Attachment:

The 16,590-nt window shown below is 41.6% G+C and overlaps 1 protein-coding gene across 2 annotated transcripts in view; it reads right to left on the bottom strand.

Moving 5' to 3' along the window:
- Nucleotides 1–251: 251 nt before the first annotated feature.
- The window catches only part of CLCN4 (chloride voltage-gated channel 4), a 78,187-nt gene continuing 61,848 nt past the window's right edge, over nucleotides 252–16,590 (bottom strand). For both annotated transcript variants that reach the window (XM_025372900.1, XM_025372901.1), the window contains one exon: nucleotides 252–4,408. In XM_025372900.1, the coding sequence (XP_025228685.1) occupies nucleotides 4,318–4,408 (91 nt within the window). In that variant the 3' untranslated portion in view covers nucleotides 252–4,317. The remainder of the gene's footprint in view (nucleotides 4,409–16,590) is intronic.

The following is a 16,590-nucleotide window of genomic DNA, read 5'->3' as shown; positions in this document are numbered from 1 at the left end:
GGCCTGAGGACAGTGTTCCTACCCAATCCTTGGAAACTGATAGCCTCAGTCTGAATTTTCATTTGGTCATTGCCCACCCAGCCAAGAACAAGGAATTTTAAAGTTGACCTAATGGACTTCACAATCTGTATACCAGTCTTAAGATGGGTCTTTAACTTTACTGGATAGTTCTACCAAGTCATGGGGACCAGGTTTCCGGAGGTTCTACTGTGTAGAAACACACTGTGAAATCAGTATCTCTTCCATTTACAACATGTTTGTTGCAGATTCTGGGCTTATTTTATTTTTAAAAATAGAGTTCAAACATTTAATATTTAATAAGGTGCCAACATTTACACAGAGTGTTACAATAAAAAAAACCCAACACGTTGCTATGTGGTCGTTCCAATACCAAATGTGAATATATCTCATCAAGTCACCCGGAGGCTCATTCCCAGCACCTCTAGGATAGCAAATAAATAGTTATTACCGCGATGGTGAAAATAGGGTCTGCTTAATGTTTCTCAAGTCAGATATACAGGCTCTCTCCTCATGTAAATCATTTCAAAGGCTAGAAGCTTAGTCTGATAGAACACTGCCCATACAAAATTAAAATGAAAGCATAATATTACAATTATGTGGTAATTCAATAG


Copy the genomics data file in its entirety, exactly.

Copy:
The 16,590-nt window shown below is 41.6% G+C and overlaps 1 protein-coding gene across 2 annotated transcripts in view; it reads right to left on the bottom strand.

Moving 5' to 3' along the window:
- Nucleotides 1–251: 251 nt before the first annotated feature.
- The window catches only part of CLCN4 (chloride voltage-gated channel 4), a 78,187-nt gene continuing 61,848 nt past the window's right edge, over nucleotides 252–16,590 (bottom strand). For both annotated transcript variants that reach the window (XM_025372900.1, XM_025372901.1), the window contains one exon: nucleotides 252–4,408. In XM_025372900.1, the coding sequence (XP_025228685.1) occupies nucleotides 4,318–4,408 (91 nt within the window). In that variant the 3' untranslated portion in view covers nucleotides 252–4,317. The remainder of the gene's footprint in view (nucleotides 4,409–16,590) is intronic.

The following is a 16,590-nucleotide window of genomic DNA, read 5'->3' as shown; positions in this document are numbered from 1 at the left end:
GGCCTGAGGACAGTGTTCCTACCCAATCCTTGGAAACTGATAGCCTCAGTCTGAATTTTCATTTGGTCATTGCCCACCCAGCCAAGAACAAGGAATTTTAAAGTTGACCTAATGGACTTCACAATCTGTATACCAGTCTTAAGATGGGTCTTTAACTTTACTGGATAGTTCTACCAAGTCATGGGGACCAGGTTTCCGGAGGTTCTACTGTGTAGAAACACACTGTGAAATCAGTATCTCTTCCATTTACAACATGTTTGTTGCAGATTCTGGGCTTATTTTATTTTTAAAAATAGAGTTCAAACATTTAATATTTAATAAGGTGCCAACATTTACACAGAGTGTTACAATAAAAAAAACCCAACACGTTGCTATGTGGTCGTTCCAATACCAAATGTGAATATATCTCATCAAGTCACCCGGAGGCTCATTCCCAGCACCTCTAGGATAGCAAATAAATAGTTATTACCGCGATGGTGAAAATAGGGTCTGCTTAATGTTTCTCAAGTCAGATATACAGGCTCTCTCCTCATGTAAATCATTTCAAAGGCTAGAAGCTTAGTCTGATAGAACACTGCCCATACAAAATTAAAATGAAAGCATAATATTACAATTATGTGGTAATTCAATAG